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President Bush and Prince Harry Issue International Call to Address the Invisible Wounds of War
Orlando, FL -- Yesterday, President George W. Bush and the Bush Institute convened the Invictus Games Symposium on Invisible Wounds, part of the Invictus Games Orlando 2016, an international adaptive sporting event for wounded, ill, and injured service members and veterans.
President Bush, who is also serving as the Honorary Chairman of the 2016 Invictus Games, outlined his objective of helping returning servicemen and women overcome their invisible wounds, such as post-traumatic stress and traumatic brain injury, while improving outcomes for their transition back to civilian life.
“I have dedicated the rest of my life to honoring the service and sacrifice of the men and women with whom I served as Commander-in-Chief,” said President Bush. “Our returning warriors are a tremendous asset to their home countries. They can lead at home the way they led on the battlefield, and make significant contributions.” President Bush concluded by noting that, “the purpose of this Symposium is to examine whether we are allocating our resources appropriately to address and treat these invisible wounds.”
The Symposium, attended by Invictus Games competitors, military spouses, medical experts, military officials, and policy experts from 14 countries, marks the official launch of the Bush Institute’s initiative on Veteran Wellness. This new work will focus on increased understanding of invisible wounds, helping veterans overcome barriers to seeking care for these injuries, and recognizing the role we each play in connecting service men and women to care.
His Royal Highness Prince Harry, patron of the Invictus Games, joined President Bush’s conversation and added that, “The first step for addressing these injuries has to be admitting you need to seek help. And unfortunately, it’s not part of these guys’ DNA.” He continued, “The stigma surrounding mental health is a big issue. And being able to talk about it early on is key to making a successful recovery.”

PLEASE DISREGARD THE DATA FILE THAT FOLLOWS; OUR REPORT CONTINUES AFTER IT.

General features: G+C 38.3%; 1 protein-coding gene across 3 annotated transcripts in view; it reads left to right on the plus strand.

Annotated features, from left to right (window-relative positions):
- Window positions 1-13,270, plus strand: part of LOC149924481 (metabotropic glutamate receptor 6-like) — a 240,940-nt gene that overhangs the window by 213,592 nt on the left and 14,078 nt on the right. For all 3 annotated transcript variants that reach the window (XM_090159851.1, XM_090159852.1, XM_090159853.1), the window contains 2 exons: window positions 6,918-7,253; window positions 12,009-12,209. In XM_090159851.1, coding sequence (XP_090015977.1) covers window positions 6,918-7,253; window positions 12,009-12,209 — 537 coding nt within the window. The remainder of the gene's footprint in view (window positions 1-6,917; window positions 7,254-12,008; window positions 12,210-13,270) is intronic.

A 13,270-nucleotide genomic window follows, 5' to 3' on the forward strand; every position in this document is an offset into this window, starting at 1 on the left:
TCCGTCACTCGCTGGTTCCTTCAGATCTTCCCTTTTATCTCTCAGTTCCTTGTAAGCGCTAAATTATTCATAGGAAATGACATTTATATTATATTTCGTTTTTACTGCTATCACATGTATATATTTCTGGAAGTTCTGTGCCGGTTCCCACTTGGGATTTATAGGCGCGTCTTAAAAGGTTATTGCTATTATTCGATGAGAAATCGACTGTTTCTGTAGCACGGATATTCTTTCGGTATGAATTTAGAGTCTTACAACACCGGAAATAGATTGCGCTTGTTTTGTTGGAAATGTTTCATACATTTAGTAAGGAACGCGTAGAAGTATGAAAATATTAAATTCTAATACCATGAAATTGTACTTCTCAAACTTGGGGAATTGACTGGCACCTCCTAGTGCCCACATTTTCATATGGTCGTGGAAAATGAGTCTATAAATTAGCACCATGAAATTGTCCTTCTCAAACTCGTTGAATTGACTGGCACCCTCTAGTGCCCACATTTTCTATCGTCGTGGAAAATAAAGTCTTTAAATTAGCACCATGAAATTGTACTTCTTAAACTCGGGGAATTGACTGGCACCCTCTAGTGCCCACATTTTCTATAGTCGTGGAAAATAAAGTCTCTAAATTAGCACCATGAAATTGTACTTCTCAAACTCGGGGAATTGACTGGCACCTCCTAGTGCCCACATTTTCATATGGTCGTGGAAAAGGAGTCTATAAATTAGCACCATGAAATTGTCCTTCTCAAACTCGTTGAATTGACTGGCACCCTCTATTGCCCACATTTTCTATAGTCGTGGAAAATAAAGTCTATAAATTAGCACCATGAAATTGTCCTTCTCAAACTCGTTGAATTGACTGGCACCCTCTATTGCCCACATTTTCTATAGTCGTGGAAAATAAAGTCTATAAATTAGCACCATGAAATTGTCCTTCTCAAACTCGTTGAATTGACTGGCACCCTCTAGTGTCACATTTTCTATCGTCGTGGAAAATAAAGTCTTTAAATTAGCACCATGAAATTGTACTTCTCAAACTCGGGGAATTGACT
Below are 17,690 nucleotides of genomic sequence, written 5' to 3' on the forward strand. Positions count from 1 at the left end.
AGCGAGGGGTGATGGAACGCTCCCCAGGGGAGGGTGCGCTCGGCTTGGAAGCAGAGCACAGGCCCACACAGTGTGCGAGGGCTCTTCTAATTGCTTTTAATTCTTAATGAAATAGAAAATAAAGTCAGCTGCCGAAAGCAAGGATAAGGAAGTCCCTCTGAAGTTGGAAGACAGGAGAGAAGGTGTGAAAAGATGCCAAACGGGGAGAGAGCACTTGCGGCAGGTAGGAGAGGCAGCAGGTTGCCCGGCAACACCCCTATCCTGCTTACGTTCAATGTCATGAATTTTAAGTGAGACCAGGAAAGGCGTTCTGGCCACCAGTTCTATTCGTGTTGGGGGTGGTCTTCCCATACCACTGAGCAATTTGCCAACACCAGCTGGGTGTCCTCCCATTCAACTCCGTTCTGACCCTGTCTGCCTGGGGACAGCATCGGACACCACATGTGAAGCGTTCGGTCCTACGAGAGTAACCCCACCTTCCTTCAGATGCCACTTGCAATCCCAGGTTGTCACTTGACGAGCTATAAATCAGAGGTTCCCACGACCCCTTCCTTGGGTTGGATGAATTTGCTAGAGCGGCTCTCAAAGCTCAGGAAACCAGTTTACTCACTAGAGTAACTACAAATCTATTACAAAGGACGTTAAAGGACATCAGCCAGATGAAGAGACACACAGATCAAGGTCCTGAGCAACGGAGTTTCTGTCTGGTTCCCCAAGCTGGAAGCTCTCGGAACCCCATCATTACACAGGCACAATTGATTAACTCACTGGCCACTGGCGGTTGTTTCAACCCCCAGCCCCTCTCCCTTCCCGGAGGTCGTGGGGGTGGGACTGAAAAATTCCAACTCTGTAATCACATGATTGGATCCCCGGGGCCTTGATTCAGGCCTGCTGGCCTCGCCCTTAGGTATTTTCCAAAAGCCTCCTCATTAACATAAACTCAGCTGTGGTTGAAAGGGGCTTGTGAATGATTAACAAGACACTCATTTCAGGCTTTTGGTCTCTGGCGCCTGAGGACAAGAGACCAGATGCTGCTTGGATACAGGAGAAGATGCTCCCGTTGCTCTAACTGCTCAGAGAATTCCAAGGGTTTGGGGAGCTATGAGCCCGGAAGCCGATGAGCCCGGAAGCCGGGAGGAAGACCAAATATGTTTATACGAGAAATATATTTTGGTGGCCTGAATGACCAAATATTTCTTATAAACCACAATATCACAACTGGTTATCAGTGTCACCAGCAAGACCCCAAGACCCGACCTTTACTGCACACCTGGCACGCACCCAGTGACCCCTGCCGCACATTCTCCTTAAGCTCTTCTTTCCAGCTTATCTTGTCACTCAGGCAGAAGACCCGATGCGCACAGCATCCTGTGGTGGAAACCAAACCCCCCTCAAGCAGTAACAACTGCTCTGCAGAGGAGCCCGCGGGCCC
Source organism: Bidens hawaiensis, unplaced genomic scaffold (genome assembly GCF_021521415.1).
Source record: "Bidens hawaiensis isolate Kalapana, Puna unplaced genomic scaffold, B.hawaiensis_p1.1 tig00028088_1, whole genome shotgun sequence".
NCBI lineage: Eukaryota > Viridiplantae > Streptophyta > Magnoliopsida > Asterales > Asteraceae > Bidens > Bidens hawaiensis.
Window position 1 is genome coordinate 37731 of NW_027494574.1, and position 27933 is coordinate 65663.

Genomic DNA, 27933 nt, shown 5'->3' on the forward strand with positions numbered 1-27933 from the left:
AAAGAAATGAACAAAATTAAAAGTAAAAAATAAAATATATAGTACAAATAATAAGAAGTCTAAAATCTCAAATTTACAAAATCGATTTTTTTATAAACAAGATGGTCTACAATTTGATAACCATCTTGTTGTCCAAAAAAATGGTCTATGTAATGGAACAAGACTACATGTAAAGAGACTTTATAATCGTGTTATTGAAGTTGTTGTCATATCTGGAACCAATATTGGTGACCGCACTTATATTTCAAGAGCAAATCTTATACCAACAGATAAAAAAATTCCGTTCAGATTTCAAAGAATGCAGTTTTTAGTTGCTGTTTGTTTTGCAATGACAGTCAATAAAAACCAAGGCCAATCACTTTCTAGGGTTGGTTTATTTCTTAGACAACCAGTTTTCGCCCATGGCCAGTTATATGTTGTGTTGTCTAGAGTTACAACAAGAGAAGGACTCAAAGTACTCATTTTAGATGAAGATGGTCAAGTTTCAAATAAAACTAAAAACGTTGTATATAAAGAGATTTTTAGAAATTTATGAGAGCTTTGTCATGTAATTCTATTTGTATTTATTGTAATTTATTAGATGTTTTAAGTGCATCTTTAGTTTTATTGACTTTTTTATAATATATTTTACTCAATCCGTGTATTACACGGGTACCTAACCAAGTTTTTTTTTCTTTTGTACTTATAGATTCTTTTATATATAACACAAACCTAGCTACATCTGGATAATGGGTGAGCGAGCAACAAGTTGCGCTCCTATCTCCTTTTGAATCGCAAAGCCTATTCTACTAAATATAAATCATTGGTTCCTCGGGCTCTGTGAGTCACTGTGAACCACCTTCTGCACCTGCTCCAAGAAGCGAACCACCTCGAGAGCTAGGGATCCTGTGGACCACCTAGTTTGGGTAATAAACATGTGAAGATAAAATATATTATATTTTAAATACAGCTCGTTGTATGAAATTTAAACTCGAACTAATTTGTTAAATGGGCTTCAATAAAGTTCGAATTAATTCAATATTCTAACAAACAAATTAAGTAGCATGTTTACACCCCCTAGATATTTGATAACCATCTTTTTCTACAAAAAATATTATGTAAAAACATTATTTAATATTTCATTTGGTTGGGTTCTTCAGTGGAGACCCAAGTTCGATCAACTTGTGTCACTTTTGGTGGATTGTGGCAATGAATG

To guide the Veterans Wellness work, the Bush Institute commissioned a survey about the attitudes and perceptions of transitioning warriors of the public in the U.S., Canada, and the United Kingdom. The findings, slotted to be released later this month, indicate that post-9/11 warriors acknowledge invisible wounds as legitimate wounds of war, but approximately 80 percent of those surveyed indicated that embarrassment, shame, and employment concerns were barriers to seeking care.
Speakers and participants included Dr. Jim Kelly, Terri Tanielian, Professor Neil Greenberg, and General Peter Chiarelli (ret.), U.S.A., who discussed steps to outline the importance of removing the stigma that prevents some warriors from getting the help they need, and ways to support them as they continue to lead in their communities. Award-winning ESPN journalist Jeremy Schaap served as moderator. Both photos and video of the event are available.
As a follow-up to this discussion, on May 24 in Dallas, President Bush, Terri Tanielian of Rand, and a number of Team U.S.A. competitors will participate in an “Engage at the Bush Center” public event to recap the Invictus Games. The program will also feature highlights from ESPN’s Invictus Games coverage and powerful stories about the role of sport in the journey of recovery for so many injured veterans. Ticket information is available here.
About the Bush Institute:
Housed within the George W. Bush Presidential Center, the George W. Bush Institute is an action-oriented, non-partisan policy organization with the mission of cultivating leaders, fostering policies to solve today’s most pressing challenges, and taking action to save and change lives. The work of the Bush Institute is inspired by the principles that guided the Bushes in public life: education is the foundation of a successful life, freedom is a universal human desire, free enterprise is the engine of economic prosperity, and every human life is precious.
To learn more, visit www.bushcenter.org.